Don’t let food and media consumption be the downfall for obese children

May 9, 2016

Characters in programming for children often exhibit unhealthy habits.

Parents play a major role in the development of their child. Sometimes it may be a good idea to think twice about what they are allowed to watch and how it can affect their thought processes. Researchers from UNC-Chapel Hill found that in movies like Kung Fu Panda, Alvin and the Chipmunks: The Squeakuel and Shrek the Third, the main characters are insulted for being overweight, and even worse, throughout the films these fictional beings partake in several unhealthy practices.

With childhood obesity is a huge problem in today’s society, it’s important that parents are ensuring that the things their kids are watching on TV, computer and video game consoles sends them the right message.

“These children’s movies offer a discordant presentation about food, exercise and weight status, glamorizing unhealthy eating and sedentary behavior yet condemning obesity itself,” said Dr. Eliana Perrin, associate professor of pediatrics in the UNC School of Medicine.

Obesity has many negative affects
While it is widely known that obese children are less active and physically fit, a new study has found that their weight may be a reason for increased levels of stress. Erica van den Akker of Erasmus MC-Sophia Children’s Hospital in Rotterdam, The Netherlands, one of the author’s of the study, said recent research showed obese kids produce more of the hormone cortisol, when compared to normal weight peers.

“We were surprised to find obese children, as young as age 8, already had elevated cortisol levels,” van den Akke. “By analyzing children’s scalp hair, we were able to confirm high cortisol levels persisted over time.”

While studying 20 obese children and 20 normal weight children over the course of one month, the findings showed obese kids had an average cortisol concentration of 25 pg/mg in their scalp hair, 8 pg/mg higher than those in the normal weight group. Researchers weren’t able to find that obesity leads to higher levels of stress, but that idea wasn’t ruled out either.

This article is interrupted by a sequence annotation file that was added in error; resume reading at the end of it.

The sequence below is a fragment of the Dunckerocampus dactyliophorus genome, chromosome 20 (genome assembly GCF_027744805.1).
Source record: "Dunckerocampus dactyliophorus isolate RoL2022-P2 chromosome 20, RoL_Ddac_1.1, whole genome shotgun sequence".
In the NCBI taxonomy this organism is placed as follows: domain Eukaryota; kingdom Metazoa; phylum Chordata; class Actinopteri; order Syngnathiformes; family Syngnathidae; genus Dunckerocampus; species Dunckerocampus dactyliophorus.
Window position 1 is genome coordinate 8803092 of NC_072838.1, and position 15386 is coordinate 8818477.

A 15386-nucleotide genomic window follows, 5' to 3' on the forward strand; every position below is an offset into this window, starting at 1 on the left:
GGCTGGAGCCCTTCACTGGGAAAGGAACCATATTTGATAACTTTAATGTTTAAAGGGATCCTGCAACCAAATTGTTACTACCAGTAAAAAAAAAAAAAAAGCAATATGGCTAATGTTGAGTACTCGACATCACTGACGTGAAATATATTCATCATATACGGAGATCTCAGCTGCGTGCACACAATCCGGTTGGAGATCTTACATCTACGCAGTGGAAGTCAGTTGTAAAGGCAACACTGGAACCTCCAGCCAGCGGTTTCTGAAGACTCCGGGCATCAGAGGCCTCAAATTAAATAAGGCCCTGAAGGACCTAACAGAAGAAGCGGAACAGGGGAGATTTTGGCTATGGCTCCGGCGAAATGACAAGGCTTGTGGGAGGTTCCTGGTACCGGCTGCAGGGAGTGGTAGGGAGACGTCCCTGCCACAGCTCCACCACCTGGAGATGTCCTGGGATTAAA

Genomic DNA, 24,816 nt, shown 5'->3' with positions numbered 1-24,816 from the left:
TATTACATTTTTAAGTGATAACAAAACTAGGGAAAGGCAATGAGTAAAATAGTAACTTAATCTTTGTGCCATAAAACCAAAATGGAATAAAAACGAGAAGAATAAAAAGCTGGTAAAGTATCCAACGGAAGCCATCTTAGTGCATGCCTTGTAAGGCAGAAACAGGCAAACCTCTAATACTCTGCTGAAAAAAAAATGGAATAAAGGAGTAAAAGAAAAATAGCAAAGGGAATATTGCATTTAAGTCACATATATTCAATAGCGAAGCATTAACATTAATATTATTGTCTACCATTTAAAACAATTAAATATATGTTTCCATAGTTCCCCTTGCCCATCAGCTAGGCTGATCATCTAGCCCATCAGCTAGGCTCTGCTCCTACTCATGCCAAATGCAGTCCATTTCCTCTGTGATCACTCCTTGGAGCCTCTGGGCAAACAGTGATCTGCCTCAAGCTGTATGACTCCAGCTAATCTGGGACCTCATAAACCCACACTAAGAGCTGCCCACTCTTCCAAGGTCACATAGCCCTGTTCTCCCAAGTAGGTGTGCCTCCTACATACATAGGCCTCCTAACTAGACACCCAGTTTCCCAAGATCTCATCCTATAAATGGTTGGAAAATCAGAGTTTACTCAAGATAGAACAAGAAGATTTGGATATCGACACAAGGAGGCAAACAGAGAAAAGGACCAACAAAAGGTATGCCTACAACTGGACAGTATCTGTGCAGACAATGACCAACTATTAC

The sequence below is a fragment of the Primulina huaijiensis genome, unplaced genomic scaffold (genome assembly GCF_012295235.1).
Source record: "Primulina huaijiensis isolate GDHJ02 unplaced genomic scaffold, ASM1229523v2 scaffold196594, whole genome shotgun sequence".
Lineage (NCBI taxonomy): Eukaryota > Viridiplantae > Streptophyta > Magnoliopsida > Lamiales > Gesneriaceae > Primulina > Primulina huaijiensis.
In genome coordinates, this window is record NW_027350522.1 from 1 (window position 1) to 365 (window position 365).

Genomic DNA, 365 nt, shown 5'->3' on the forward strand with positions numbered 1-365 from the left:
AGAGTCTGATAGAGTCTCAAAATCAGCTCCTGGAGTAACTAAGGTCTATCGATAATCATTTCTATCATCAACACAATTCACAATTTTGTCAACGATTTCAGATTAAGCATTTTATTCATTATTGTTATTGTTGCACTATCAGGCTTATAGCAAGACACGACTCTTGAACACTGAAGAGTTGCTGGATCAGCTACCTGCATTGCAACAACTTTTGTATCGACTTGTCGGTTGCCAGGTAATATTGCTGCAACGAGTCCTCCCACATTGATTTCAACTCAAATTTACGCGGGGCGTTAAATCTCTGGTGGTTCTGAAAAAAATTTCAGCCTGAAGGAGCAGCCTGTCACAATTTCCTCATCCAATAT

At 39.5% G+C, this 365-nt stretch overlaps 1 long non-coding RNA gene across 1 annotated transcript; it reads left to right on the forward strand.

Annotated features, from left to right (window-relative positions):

Parents can help kids fight obesity with exercise
While obesity can drag some kids down, others want to get back into good shape and make physical fitness an aspect of their daily life. Combining martial arts training with a healthy diet and dedication to exercising, kids can get rid of obesity label in no time, and find that they have higher levels of self-esteem, improved confidence and a greater willingness to go out and make friends. Here are some tips from Breaking Muscle on how to make that happen:

  • Get kids doing some strength and cardiovascular training: The best way to get kids running around is to get them involved in an activity they like. This is why martial arts like Karate, Tae Kwon Do and Brazilian Jiu Jitsu have been the answer for so many obese children. In these classes, they can get the appropriate amount of exercise, while also learning self-defense skills.
  • Stress the importance of proper nutrition: Obese kids can exercise all they want, but if they fail to be healthy eaters, it can be a long road to a fit body. Parents must drill their kids on why they need to eat healthy and inform them on what types of foods are acceptable. Many children understand that their parents know what is best for them.
  • Less couch, more playing: Children have smartphones, gaming systems and endless TV programming that can lead to them parking themselves on the couch and relaxing for hours. While it’s OK to do this occasionally, parents need to get their kids out of the house and running around in the yard or with friends.